PM’s visits to Turkey may not end political differences

//PM’s visits to Turkey may not end political differences

PM’s visits to Turkey may not end political differences

By | 2015-11-10T02:29:47+00:00 November 10th, 2015|Middle East|0 Comments

Prime Minister Narendra Modi’s visit to Antalya for the G20 summit (November 15-16) will focus on multilateral diplomacy, but the visit will also mark the beginning of his personal diplomacy with Turkey.

Following the G20 summit where he will meet Turkish President Recep Tayyip Erdogan, Mr. Modi will visit Ankara early next year for a bilateral meeting, Turkish Ambassador Burak Akcapar told
The Hindu
. In fact, Turkey is also hopeful of hosting Mr. Modi in Istanbul for the first ever World Humanitarian Summit in May 2016. The Prime Minister’s “engage Turkey” process will be based on schemes such as ‘Make in India,’ ‘Skill India’ and ‘Smart City’ projects and Turkey does not want to miss any opportunity in the present Indian economic scenario.

Aviation connectivity

Mr. Akcapar said his country’s immediate focus is on increasing aviation connectivity with India. “We want Turkey to be connected to cities like Kolkata, Hyderabad, Amritsar, Bangalore and Ahmedabad. We are hopeful the aviation agreement for allowing flights to these cities will be signed during the visit of the Indian Prime Minister,” he said. However, Mr. Modi’s visits to Turkey are unlikely to remove the political differences between the two sides. Defence ties with Turkey are a major source of support for Pakistan and will cast a shadow on Turkey’s engagement with India.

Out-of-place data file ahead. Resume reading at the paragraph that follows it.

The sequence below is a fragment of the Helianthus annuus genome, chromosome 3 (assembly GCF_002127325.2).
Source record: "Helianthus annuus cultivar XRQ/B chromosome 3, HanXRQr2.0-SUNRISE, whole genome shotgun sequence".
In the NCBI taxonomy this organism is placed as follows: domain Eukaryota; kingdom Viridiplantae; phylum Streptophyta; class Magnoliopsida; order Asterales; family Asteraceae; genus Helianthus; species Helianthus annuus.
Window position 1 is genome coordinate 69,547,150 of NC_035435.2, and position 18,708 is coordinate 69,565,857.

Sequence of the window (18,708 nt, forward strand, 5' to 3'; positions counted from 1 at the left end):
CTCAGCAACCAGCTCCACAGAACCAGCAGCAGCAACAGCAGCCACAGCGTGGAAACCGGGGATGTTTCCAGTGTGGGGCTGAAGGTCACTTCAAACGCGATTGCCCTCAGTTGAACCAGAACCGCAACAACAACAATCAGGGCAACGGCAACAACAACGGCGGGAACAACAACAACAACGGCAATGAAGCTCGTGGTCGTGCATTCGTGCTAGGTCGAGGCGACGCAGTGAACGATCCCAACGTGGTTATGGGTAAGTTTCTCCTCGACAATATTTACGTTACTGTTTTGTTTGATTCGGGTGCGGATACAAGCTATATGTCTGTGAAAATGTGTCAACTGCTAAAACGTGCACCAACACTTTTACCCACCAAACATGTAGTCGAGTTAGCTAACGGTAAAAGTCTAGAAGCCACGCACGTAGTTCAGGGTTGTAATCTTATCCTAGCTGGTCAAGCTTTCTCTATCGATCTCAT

Kashmir issue

Prof. Ashwini Mahapatra, an expert on Turkish affairs at the JNU, believes that it is impossible to change Turkey’s fundamental desire to be the leader of the Islamic world. “Turkey’s position on the Kashmir issue is ambiguous, though thankfully they have not highlighted the issue in recent years,” he said.

The other major area of concern is Turkey’s presence in Afghanistan. Mr. Akcapar said Turkey-Afghanistan ties are independent of the other international peacekeeping strategies in Afghanistan. “Our forces are protecting the international airport in Kabul, which is a major lifeline for Afghanistan and our forces will be on Afghan soil as long as they are needed to be there,” Mr. Akcapar said.

Experts have been pointing out that inherent political differences have forced India to keep Turkey from opening its long expected cultural centre in New Delhi. The G-20 summit will provide a platform to Mr. Modi to probe Turkey. But Turkey’s interest is clearly in the Indian market and not India’s foreign concerns, Prof. Mahapatra said.